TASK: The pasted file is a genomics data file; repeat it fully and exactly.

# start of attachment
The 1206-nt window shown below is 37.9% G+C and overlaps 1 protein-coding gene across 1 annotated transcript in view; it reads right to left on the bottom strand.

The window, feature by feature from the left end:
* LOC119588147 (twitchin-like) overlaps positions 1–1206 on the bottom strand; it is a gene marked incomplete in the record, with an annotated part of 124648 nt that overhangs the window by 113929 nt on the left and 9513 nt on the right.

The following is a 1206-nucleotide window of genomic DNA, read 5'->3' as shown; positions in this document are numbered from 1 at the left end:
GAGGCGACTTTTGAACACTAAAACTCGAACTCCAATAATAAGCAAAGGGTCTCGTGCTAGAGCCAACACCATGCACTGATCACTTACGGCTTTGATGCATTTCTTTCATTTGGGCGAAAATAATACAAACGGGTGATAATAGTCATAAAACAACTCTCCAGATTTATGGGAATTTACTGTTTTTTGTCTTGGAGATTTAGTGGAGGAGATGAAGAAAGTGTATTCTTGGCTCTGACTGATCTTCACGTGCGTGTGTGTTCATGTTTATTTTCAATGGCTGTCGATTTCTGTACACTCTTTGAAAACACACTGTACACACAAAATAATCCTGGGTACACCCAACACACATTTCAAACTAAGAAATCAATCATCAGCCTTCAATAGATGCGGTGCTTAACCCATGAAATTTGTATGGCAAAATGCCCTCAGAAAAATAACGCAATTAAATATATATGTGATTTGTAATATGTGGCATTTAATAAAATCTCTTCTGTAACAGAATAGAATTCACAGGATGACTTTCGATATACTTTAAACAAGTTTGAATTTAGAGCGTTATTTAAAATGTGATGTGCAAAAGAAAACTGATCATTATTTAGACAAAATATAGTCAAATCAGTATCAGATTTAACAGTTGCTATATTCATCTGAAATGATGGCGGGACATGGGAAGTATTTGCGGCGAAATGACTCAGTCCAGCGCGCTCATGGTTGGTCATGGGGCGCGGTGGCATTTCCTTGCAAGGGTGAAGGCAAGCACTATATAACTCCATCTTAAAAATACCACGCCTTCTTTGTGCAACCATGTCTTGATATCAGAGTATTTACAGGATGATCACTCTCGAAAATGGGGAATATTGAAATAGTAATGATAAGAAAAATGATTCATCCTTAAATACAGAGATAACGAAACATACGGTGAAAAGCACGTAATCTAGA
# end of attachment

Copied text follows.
The 1206-nt window shown below is 37.9% G+C and overlaps 1 protein-coding gene across 1 annotated transcript in view; it reads right to left on the bottom strand.

The window, feature by feature from the left end:
* LOC119588147 (twitchin-like) overlaps positions 1–1206 on the bottom strand; it is a gene marked incomplete in the record, with an annotated part of 124648 nt that overhangs the window by 113929 nt on the left and 9513 nt on the right.

The following is a 1206-nucleotide window of genomic DNA, read 5'->3' as shown; positions in this document are numbered from 1 at the left end:
GAGGCGACTTTTGAACACTAAAACTCGAACTCCAATAATAAGCAAAGGGTCTCGTGCTAGAGCCAACACCATGCACTGATCACTTACGGCTTTGATGCATTTCTTTCATTTGGGCGAAAATAATACAAACGGGTGATAATAGTCATAAAACAACTCTCCAGATTTATGGGAATTTACTGTTTTTTGTCTTGGAGATTTAGTGGAGGAGATGAAGAAAGTGTATTCTTGGCTCTGACTGATCTTCACGTGCGTGTGTGTTCATGTTTATTTTCAATGGCTGTCGATTTCTGTACACTCTTTGAAAACACACTGTACACACAAAATAATCCTGGGTACACCCAACACACATTTCAAACTAAGAAATCAATCATCAGCCTTCAATAGATGCGGTGCTTAACCCATGAAATTTGTATGGCAAAATGCCCTCAGAAAAATAACGCAATTAAATATATATGTGATTTGTAATATGTGGCATTTAATAAAATCTCTTCTGTAACAGAATAGAATTCACAGGATGACTTTCGATATACTTTAAACAAGTTTGAATTTAGAGCGTTATTTAAAATGTGATGTGCAAAAGAAAACTGATCATTATTTAGACAAAATATAGTCAAATCAGTATCAGATTTAACAGTTGCTATATTCATCTGAAATGATGGCGGGACATGGGAAGTATTTGCGGCGAAATGACTCAGTCCAGCGCGCTCATGGTTGGTCATGGGGCGCGGTGGCATTTCCTTGCAAGGGTGAAGGCAAGCACTATATAACTCCATCTTAAAAATACCACGCCTTCTTTGTGCAACCATGTCTTGATATCAGAGTATTTACAGGATGATCACTCTCGAAAATGGGGAATATTGAAATAGTAATGATAAGAAAAATGATTCATCCTTAAATACAGAGATAACGAAACATACGGTGAAAAGCACGTAATCTAGA